Métis Nation river lot plans

On the left of the graphic, Tatânga Mânî [Chief Walking Buffalo] [George McLean] in traditional regalia on horse. In the middle, Iggi and girl engaging in a “kunik”, a traditional greeting in Inuit culture. On the right, Maxime Marion, a Métis guide stands holding a rifle. In the background, there is a map of Upper and Lower Canada, and text from the Red River Settlement collection.

By William Benoit

An oil painting depicting a person on a Red River cart being pulled by an ox on a dirt road. In the background, there is a small white house and two other small buildings.
“Manitobah” settler’s house and Red River cart (c013965k)

Library and Archives Canada holds plans of Métis river lots that the Canadian government produced, as required by the Manitoba Act and the transfer of Rupert’s Land and the North-Western Territory. These river lot plans are important pieces in understanding the Métis Nation. The plans are invaluable to the entire Métis Nation because they show where Métis ancestors lived before Canada’s acquisition of the region. While these river lot plans do not include any Michif, they clearly show where this language originated in Red River, and they also delineate the families that spoke this unique Métis heritage language.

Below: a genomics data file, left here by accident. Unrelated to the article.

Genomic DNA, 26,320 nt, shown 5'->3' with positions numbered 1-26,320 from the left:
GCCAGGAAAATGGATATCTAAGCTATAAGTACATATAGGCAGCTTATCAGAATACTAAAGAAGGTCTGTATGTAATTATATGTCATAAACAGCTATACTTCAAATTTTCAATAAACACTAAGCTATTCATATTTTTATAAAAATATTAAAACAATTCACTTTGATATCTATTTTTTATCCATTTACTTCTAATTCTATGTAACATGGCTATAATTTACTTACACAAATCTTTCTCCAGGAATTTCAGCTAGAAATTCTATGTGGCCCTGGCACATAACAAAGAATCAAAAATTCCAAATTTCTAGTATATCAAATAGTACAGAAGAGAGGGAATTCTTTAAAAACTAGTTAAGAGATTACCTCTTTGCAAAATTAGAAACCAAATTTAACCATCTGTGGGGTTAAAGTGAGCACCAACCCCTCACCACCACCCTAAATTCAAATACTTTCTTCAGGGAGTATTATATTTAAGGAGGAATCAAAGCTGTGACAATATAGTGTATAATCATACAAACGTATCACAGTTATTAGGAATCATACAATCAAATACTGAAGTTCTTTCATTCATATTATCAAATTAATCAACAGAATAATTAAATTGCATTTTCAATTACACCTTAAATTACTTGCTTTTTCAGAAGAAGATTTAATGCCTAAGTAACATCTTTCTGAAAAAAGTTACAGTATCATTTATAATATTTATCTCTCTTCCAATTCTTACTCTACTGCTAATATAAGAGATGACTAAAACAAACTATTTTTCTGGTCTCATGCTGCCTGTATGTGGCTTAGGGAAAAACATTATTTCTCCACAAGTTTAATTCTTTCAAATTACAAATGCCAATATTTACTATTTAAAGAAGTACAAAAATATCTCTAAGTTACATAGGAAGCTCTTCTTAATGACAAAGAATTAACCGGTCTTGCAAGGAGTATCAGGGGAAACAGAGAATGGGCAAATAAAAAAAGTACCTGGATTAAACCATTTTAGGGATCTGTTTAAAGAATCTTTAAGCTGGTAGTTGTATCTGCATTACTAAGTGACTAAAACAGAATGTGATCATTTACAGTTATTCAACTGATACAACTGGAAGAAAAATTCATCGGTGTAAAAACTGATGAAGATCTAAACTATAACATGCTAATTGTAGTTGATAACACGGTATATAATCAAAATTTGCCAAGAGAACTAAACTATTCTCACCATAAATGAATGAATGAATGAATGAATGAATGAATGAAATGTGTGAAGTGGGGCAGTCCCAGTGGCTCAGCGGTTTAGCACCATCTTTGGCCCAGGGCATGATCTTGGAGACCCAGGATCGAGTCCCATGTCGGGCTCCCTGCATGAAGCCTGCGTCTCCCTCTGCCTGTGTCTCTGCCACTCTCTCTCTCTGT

A large map showing narrow rectangle river lots and the names of the owners of the lots, written in red ink. At the top of the map is a compass, indicating north.
Plan of river lots in the Parish of Lorette, Province of Manitoba; surveyed by (signed) G. McPhillips, Deputy Surveyor; examined and certified by (signed) A.H. Whitcher, Inspector of Surveys; Dominion Lands Survey Office, Winnipeg, February 16, 1878 (e011213852)